Then and Now: History Edition
Press & Dakotan

Then and Now: History Edition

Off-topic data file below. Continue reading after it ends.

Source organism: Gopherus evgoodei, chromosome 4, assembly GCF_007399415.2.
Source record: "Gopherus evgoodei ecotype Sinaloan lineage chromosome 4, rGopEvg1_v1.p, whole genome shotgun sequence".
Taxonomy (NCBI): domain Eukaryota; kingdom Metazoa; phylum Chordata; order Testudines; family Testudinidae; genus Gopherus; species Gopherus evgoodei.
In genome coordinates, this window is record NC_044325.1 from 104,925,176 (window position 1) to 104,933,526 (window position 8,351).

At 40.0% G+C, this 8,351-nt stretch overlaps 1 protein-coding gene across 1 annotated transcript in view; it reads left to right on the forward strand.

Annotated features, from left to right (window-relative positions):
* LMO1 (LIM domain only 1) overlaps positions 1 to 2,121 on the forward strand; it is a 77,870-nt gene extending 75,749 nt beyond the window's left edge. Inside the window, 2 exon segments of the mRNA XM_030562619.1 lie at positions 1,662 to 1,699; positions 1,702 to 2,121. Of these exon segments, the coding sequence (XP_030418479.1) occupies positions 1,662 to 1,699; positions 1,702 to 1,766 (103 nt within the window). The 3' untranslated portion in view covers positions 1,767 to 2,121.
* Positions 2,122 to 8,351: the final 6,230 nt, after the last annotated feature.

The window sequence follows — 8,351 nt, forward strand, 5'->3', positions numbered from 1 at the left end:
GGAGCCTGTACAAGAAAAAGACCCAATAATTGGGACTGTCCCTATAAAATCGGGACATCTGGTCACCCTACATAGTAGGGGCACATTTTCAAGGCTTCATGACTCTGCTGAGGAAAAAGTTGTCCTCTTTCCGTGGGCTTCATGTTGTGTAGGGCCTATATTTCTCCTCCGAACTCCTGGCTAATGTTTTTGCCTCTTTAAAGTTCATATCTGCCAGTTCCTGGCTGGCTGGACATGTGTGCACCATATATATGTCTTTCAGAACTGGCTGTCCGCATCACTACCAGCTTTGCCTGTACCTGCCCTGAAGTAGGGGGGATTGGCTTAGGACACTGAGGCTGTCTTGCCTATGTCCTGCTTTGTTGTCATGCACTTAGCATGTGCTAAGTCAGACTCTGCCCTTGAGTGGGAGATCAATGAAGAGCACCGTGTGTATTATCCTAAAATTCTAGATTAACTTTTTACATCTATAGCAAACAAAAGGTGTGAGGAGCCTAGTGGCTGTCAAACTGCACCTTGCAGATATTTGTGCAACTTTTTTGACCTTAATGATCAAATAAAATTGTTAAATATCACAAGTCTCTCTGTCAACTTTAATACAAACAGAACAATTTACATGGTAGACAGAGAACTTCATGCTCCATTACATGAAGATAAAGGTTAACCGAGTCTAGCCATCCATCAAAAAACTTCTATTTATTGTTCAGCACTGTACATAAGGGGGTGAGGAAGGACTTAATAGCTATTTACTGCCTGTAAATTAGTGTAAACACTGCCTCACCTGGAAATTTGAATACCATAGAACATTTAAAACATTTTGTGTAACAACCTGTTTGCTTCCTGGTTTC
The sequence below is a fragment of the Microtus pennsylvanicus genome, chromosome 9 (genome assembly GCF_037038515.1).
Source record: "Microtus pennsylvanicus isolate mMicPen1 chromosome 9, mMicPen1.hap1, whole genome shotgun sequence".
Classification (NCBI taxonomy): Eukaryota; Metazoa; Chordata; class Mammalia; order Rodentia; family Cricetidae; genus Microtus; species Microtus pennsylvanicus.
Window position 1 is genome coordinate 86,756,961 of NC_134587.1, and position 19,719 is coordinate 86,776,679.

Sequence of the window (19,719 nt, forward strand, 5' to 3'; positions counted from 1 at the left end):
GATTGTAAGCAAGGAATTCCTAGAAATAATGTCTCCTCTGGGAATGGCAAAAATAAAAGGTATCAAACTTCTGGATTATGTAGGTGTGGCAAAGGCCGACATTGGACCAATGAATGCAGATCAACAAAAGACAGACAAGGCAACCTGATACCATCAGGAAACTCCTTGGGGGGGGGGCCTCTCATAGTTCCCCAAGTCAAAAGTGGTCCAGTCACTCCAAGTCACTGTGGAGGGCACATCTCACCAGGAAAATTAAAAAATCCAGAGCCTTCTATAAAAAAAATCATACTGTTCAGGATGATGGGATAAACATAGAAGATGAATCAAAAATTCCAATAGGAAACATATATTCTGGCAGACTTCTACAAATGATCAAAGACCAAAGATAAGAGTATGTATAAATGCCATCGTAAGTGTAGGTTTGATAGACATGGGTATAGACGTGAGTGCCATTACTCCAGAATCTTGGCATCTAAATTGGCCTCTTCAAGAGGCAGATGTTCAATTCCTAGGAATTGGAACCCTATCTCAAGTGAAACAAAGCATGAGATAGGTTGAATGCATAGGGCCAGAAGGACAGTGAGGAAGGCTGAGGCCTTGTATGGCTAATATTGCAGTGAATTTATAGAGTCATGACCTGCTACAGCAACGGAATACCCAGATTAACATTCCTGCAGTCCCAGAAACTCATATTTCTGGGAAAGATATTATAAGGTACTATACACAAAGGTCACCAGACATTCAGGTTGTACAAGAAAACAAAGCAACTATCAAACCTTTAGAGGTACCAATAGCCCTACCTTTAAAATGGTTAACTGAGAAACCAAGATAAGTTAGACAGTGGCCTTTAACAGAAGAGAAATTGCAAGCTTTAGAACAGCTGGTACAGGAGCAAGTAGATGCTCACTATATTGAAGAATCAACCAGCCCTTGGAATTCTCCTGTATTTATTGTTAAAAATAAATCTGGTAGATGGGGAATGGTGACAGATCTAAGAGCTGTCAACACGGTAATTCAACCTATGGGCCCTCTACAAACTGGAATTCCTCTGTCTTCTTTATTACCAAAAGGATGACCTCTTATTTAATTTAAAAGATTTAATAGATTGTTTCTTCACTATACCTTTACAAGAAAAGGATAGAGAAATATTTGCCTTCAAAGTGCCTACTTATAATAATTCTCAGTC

Ads on this page from the following advertisers...
  • Larry's Heating & Cooling

Keywords: , , ,